Bringing North Korea into the fold

PRESIDENT Clinton used D-Day to point to the dangers of nuclear proliferation. He was not being irrelevant. One of the lessons of D-Day is that if you do not stand up to a tyrant at an early stage - as the Western powers should have done in the '30s - the price of doing so later can be very high.

North Korea, which is now edging to the top of Washington's agenda, poses a seemingly much smaller but in many ways more awkward challenge than Hitler....

If they [world leaders] do nothing, North Korea will build its [nuclear] bomb and give the green light to others to follow, thereby destroying the Nuclear Non-Proliferation Treaty. But if they confront it, they may drive it into a corner and tempt it to react irrationally, with the added disadvantage that sanctions would have little effect on its poor and relatively self-sufficient economy.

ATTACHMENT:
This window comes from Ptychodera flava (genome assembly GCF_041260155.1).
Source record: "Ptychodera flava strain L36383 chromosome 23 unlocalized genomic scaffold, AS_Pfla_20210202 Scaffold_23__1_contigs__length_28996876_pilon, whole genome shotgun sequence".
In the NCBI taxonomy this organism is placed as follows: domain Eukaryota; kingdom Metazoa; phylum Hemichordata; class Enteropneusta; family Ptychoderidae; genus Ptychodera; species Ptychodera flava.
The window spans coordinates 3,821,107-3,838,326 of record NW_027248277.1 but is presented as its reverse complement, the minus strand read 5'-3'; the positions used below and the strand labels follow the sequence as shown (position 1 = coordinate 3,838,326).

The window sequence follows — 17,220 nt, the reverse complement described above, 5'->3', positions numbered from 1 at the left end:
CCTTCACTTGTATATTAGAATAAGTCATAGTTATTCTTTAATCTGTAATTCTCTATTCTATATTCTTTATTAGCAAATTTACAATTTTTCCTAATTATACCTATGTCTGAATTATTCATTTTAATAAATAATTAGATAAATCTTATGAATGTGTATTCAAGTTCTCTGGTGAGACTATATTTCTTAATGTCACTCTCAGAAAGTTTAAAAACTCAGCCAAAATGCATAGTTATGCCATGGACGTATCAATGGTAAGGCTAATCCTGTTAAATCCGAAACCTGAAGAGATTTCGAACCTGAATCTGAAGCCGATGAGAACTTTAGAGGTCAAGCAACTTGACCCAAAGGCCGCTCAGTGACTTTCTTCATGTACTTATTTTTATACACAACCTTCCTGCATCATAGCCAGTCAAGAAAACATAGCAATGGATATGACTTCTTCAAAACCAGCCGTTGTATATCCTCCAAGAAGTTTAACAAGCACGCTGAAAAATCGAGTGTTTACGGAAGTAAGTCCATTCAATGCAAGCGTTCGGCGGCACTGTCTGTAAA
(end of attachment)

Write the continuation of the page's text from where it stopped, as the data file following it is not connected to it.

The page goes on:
Carrots and sticks have already been tried, but there is no obvious alternative to looking for a more effective combination of the two. Neither walking away nor all-out confrontation seems to offer better options. The ultimate aim must be to persuade North Korea that it would be better off as a normal member of the international community. As Mr. Clinton has said: ``We want them to become a part of our world.'' The dangerous part is getting them there.

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